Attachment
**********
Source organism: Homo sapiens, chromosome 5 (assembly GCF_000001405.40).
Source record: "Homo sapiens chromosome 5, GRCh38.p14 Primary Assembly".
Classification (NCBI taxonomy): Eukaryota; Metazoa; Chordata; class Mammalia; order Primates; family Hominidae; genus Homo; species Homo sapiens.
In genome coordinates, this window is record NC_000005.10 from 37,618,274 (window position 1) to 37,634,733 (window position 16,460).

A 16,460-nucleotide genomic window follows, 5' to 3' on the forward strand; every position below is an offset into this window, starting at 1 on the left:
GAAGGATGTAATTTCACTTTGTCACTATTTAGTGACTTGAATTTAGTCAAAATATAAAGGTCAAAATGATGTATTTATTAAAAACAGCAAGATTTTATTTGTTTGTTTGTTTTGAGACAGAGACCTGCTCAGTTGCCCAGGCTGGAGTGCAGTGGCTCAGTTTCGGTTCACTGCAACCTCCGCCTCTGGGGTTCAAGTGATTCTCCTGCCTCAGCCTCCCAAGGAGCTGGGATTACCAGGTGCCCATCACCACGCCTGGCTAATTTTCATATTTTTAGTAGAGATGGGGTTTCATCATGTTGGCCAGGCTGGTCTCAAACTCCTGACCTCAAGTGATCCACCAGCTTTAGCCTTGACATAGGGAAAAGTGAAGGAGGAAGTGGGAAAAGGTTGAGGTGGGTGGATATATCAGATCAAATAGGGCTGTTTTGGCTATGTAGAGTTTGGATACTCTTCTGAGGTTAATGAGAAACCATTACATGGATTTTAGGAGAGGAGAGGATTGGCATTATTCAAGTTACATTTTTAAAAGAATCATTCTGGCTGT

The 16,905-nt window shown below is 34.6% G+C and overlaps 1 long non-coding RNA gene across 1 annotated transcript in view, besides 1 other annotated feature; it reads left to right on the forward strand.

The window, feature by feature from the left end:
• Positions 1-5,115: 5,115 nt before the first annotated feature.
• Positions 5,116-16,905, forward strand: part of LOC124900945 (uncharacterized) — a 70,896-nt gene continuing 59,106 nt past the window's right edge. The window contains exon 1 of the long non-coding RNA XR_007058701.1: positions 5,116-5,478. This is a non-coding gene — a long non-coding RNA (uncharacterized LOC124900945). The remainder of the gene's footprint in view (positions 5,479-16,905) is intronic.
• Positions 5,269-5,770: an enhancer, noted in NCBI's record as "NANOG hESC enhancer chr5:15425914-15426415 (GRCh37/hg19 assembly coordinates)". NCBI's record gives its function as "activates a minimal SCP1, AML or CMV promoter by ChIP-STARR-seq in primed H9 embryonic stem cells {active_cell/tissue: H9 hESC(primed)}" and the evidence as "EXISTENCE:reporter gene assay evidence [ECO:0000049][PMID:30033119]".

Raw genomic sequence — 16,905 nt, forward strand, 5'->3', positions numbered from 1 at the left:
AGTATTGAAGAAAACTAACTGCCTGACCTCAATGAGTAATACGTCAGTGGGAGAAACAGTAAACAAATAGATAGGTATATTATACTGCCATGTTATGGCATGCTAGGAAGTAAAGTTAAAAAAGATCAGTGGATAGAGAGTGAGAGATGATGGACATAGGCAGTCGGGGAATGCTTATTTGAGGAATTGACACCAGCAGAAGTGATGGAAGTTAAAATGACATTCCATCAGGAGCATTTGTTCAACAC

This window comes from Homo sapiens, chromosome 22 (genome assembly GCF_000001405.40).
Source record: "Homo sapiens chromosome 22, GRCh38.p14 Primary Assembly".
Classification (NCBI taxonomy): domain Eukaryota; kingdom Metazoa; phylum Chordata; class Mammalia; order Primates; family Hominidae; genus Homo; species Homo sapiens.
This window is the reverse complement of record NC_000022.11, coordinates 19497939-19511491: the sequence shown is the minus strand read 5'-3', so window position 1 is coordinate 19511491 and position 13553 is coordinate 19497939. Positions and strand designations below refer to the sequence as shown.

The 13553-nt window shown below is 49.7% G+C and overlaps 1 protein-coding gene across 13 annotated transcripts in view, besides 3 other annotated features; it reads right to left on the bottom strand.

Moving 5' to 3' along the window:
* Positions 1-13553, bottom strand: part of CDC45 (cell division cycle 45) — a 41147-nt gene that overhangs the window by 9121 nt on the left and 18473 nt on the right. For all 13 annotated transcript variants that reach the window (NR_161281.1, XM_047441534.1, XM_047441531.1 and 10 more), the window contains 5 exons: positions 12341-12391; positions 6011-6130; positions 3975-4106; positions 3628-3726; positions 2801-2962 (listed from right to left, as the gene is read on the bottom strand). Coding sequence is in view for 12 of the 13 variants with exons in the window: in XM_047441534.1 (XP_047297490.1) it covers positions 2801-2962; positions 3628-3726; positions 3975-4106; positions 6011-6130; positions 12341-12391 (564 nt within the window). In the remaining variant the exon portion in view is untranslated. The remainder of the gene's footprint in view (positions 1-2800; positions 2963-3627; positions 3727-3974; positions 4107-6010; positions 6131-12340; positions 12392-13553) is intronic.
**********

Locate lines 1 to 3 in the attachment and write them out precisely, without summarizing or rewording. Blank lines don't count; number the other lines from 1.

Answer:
Source organism: Homo sapiens, chromosome 5 (assembly GCF_000001405.40).
Source record: "Homo sapiens chromosome 5, GRCh38.p14 Primary Assembly".
Classification (NCBI taxonomy): Eukaryota; Metazoa; Chordata; class Mammalia; order Primates; family Hominidae; genus Homo; species Homo sapiens.